ClubNuva is an extreme marketing ploy, the likes of which I’ve never seen, being used by Schering Plough and Organon to promote the use of the NuvaRing vaginal ring contraceptive. In an attempt to reach young women under the age of 40 and entice them to use NuvaRing as their method of birth control, the manufacturer came up with this internet club for its consumers. By signing up for ClubNuva, you can get your daily horoscope, send electronic postcards to your friends, be updated with fashion and entertainment news, and try your hand at free verse poetry. Is this a drug company site or a site of pop culture?
While ClubNuva says that you can also sign up for health news, my guess is that the manufacturers won’t give you the full health news about their NuvaRing product. My guess is that this flashy site with its alluring charm won’t tell you that use of NuvaRing increases your chance for blood clots, pulmonary embolisms, stroke, heart attack, and toxic shock syndrome.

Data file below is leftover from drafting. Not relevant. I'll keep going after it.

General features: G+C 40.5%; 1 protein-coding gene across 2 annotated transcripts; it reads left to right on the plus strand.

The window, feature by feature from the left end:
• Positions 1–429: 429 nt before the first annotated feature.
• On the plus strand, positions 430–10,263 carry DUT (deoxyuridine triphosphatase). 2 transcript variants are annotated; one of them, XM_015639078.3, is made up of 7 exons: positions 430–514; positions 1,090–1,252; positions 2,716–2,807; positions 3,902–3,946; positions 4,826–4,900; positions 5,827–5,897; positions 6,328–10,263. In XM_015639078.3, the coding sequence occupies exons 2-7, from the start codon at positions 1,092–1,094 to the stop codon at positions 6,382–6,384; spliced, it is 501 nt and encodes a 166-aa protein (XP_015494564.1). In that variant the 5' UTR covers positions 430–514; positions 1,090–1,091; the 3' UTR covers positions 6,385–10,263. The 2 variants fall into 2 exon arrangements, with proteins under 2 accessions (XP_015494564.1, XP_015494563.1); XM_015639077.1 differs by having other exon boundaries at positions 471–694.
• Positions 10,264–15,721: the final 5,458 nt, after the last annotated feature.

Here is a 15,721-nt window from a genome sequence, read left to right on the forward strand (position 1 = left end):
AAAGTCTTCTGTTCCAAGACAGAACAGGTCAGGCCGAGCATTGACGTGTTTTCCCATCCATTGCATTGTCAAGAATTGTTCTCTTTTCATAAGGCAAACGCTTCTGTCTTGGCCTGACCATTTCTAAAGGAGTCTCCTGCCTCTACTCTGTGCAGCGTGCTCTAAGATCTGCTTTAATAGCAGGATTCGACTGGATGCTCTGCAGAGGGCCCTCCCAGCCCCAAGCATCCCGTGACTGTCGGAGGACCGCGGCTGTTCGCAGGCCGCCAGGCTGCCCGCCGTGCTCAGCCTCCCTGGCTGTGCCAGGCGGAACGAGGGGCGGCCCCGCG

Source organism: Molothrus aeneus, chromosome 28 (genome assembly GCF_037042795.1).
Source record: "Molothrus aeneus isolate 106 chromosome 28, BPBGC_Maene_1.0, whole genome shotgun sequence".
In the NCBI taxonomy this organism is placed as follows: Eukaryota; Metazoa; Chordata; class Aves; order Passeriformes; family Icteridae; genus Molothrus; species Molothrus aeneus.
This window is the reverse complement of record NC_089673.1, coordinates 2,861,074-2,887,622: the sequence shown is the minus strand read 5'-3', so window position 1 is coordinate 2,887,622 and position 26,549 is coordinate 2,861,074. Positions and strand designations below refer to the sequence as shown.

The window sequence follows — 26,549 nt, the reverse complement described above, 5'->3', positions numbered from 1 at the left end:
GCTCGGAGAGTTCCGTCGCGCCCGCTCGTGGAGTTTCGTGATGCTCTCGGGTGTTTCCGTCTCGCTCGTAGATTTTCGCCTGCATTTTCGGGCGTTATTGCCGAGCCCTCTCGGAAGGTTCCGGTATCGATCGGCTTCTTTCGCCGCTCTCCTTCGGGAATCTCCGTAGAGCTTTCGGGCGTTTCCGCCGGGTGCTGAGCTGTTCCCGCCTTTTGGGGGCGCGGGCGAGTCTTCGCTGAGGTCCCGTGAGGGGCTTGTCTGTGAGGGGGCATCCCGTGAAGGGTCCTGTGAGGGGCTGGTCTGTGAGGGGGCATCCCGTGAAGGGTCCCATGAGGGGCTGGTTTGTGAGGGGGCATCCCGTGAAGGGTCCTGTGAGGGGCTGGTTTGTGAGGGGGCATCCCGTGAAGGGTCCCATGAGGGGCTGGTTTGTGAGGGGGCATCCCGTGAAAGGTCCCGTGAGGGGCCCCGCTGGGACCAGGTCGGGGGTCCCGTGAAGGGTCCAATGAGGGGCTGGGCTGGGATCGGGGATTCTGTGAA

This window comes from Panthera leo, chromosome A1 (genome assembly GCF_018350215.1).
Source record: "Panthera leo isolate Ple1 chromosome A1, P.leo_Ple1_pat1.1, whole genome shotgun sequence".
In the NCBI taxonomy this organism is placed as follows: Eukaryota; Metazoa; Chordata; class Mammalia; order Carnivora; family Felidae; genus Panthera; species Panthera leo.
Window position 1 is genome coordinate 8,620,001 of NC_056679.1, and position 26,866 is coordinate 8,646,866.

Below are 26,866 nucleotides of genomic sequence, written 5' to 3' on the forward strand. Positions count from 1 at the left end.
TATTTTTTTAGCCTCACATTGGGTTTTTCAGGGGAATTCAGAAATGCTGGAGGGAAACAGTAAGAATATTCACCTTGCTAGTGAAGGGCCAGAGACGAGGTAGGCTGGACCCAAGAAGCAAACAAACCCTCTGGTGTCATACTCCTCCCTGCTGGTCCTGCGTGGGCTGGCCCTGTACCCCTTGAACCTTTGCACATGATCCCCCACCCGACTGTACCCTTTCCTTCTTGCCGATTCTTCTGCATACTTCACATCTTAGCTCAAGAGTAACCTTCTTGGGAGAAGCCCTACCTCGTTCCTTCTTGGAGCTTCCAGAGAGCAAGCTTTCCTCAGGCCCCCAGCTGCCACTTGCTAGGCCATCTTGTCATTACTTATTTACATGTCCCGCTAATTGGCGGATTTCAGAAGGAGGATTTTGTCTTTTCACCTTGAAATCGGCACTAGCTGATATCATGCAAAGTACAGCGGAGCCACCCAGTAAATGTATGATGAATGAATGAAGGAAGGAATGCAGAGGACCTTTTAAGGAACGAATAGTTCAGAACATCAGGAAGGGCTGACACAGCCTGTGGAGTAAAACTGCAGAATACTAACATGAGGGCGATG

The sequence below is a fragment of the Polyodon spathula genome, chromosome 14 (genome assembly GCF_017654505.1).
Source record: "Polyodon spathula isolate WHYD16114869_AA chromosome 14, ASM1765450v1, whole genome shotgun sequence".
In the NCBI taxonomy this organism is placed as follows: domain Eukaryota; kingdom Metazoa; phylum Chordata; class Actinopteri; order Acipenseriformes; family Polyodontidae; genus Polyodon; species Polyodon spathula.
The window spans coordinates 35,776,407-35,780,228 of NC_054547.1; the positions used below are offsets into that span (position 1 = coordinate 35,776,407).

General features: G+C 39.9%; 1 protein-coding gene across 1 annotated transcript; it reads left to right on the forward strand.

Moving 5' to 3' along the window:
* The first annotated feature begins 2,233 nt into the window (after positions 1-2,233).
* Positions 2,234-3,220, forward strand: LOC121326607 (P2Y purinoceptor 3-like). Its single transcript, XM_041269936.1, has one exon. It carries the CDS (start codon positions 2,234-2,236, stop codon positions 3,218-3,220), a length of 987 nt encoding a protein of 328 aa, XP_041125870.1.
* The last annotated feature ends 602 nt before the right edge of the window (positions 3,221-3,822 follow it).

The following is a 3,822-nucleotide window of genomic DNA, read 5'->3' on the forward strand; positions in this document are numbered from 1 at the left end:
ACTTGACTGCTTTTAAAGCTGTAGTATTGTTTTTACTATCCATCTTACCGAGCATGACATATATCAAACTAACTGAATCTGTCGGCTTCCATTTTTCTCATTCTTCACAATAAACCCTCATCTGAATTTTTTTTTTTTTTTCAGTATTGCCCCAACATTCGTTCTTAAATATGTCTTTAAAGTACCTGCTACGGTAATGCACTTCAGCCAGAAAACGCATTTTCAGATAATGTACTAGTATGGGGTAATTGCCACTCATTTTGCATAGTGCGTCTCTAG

In this day where direct-to-consumer advertising has become the norm for drug manufacturers, ClubNuva pushes the envelope too far in my book. ClubNuva is equivalent to the cool “facebook” or “myspace” for NuvaRing users. If you can get past the flashy invite to the site and scroll way down to the bottom, there you can find some “Important Safety Information.” But does anyone honestly believe that most visitors get that far? And the safety information, in my opinion, does not highlight enough the risks associated with NuvaRing. Drug companies should be more responsible.
Women, please do not be fooled by this new marketing tactic and do not be enticed by membership in this fancy online club. The risks of NuvaRing make the price of admission to this club too high, as you could possibly pay with your life!